"Honors" does not translate as "more work" or "harder." It is a different type of work and learning experience. Honors work helps students think critically and delve deeper into their field of study.
Yes, if you transfer into a SUNY Cobleskill Bachelor's degree program with 60 or more credits and a 3.5 overall GPA; you only need to complete 9 credits of Honors Work at Cobleskill. Additionally, if you transfer in 30 credits or more and you meet the gpa requirements, you can complete 12 credits of honors work to become a Honors Program graduate.
We encourage our Honors students to become well rounded citizens of the world. Study abroad is a great opportunity to do this. A study abroad class may also count as an Honors Designation course or even a Capstone Project.
It is possible! Working closely with the Honors Director will help you to plan out how many credits you will need and how you can space them out. Our new offering of an upper-level liberal arts and science course helps students earn honors credits and degree completion credits. We hope to add a three-credit honors only course every year, if not every semester.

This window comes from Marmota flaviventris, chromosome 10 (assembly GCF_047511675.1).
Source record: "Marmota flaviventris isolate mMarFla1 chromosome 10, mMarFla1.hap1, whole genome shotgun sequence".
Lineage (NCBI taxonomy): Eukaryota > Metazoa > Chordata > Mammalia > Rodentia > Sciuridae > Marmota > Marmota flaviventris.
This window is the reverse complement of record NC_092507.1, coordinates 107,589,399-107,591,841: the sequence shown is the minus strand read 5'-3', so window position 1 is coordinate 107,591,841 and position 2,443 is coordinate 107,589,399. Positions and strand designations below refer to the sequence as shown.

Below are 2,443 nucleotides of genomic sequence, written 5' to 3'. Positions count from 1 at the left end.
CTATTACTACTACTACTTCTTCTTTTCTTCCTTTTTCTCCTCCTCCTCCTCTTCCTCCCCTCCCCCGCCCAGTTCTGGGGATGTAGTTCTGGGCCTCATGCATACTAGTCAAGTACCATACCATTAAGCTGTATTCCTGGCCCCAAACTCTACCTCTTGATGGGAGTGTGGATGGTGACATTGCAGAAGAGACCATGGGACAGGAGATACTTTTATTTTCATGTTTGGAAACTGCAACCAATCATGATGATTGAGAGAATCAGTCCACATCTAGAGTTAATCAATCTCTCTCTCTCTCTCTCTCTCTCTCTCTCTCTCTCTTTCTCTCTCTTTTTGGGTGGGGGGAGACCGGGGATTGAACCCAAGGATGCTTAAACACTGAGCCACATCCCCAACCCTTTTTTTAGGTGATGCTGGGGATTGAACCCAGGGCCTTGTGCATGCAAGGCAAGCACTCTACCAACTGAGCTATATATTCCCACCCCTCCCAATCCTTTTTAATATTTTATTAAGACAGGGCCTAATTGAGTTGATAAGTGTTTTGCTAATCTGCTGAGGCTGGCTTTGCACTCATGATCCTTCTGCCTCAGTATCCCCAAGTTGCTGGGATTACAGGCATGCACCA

Students whose cumulative GPA dips below a 3.25 will be granted a probationary semester. While in the Grace Period, students may take seminars, complete honors credits, and participate in all honors activities and events. We will work with students towards good standing. If the GPA does come back to the 3.25 or higher by the following semester, the student will be dismissed from the Honors program. The student may choose to reapply to the Honors program again once the GPA is back to the 3.25 or higher.
Your imagination is the limit. Honors students have the opportunity to do small projects (15-20 hours worth) or larger ones that work towards your degree completion credits. Here are some examples from our students:
At least once a semester, each honors student meets with the Honors Director to discuss plans for the semester, including projects and progression. The record is kept with the director, but classes are also identified in DegreeWorks.